What skills does your child need to learn easily?
I have created a model that shows you what happens during
the act of learning. It will assist you in pinpointing the
areas where your child’s skills are weak.
If any one of these skills is not adequate, it can affect
one or more academic areas, as well as the ease and speed
of learning. In that way, learning skills are like the members
of a team. If, for example, a team has a poor quarterback,
it is extremely hard to effectively use an excellent receiver.
Follow along with me as I review the steps
we take to learn, the role learning skills have, and the problems
created when individual learning skills are not adequate.
Sensory Input is the gathering of sensory
information by sight, hearing, touch, taste and smell. Of
course in academic learning, sight and hearing are predominant.
This sensory information must be received easily and clearly
by the processing system.
The Active Processing System is the part
of the learning system that does something with what is seen
or heard. It works just like your computer processor with
a program loaded. It attends to new information, analyzes
it, links it with past experience, and determines the value
of the information entering. It's in this area that most learning
Motor Output is the response to the information
that we have both received and processed. It include actions
such as running, writing or speaking.
Studies point out that only 10 to 15 percent of learning difficulties
are due to input or output problems and approximately 85-90
percent are due to poor processing skills. Let's examine this
system more closely.
The skills most needed for good learning
In the model below, the lower section is called the active
processing system, which represents what the mind is occupied
with at any given time. The upper section represents additional
mental skills that are available to be used and interact with
any incoming information.
The active processing system includes attention
and working memory (the ability to retain the information
until it is further analyzed). It is the work center. As the
incoming information is worked on, other mental skills come
into play and interact with it.
For example, long-term memory is used to
compare incoming information with past experiences, so that
we can determine if it is new, old, or a modification of information
we have stored in the past.
Visual information requires visual processing skills
to discriminate and analyze information. Likewise auditory
input requires auditory processing skills
to analyze and process sound information. Problem solving
activities require logic and reasoning skills
and listening and reading will also require comprehension
skills for understanding.
This whole process is governed by a planning function, which
may tell us that the information coming in is useless, and
thus we should ignore it and not attend to it. It may determine
that the information is useful, and something we should pay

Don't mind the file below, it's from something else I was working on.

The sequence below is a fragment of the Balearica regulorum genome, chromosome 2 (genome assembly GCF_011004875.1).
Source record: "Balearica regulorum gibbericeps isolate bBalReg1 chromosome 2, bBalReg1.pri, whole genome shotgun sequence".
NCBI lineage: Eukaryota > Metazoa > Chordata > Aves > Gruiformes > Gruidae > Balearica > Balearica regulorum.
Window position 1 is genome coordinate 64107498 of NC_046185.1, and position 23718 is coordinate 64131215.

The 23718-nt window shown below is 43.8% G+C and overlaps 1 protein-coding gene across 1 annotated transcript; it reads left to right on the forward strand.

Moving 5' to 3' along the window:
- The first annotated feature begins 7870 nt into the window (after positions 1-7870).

particular attention to.
The degree to which all these individual mental skills are
developed and the efficiency in which they work and integrate
with each other, will play heavily in the overall ability
of the active processing system to handle information accurately,
quickly, and efficiently.
How deficient skills affect specific learning tasks
Although this learning system is far more complex than I
have described in our model, it is helpful in describing how
deficiencies in any of these skills will affect learning.
Results if poorly developed
||If attention skills are deficient,
then the ability to stay on a task for long periods of
time or ignore distractions would limit the ability of
other mental skills. This can affect all areas work.
||If you cannot retain information
long enough to properly handle that information, learning
||If the speed of processing
is slow, then the information held in working memory may
be lost before it can be used, requiring to start all
||If visual manipulation or
visual imagery is poor then those tasks that require seeing
in your head ( math word problems, and comprehension,
etc.) will suffer.
||If the abilities to store
and retrieve information easily are poor, then wrong conclusions
and answers will result.
||If blending, segmenting and
sound analysis are poorly developed, then sounding out
words when reading or spelling will be very difficult
and result in errors.
|Reasoning and logic
||If these abilities are poor,
then problem solving, math, and comprehension will be
||If comprehension is deficient,
understanding and making sense of new information will
It is also important to note that these skills do not work
individually. Most work on every input, so the strength
or weakness of one skill affects the effectiveness of other
For example, reading comprehension is dependent
on many skills, including; the ability to create mental pictures
and images, attend to what is read, and the fluidity of reading
(which itself is dependent upon the auditory processing system).
Yes, learning is a complex process...
However, by evaluating these underlying mental skills, it
is possible for us to determine the real causes of learning
difficulties and what skills need to be improved to make learning
Let's look at how we do that by looking first at testing
and then at the training.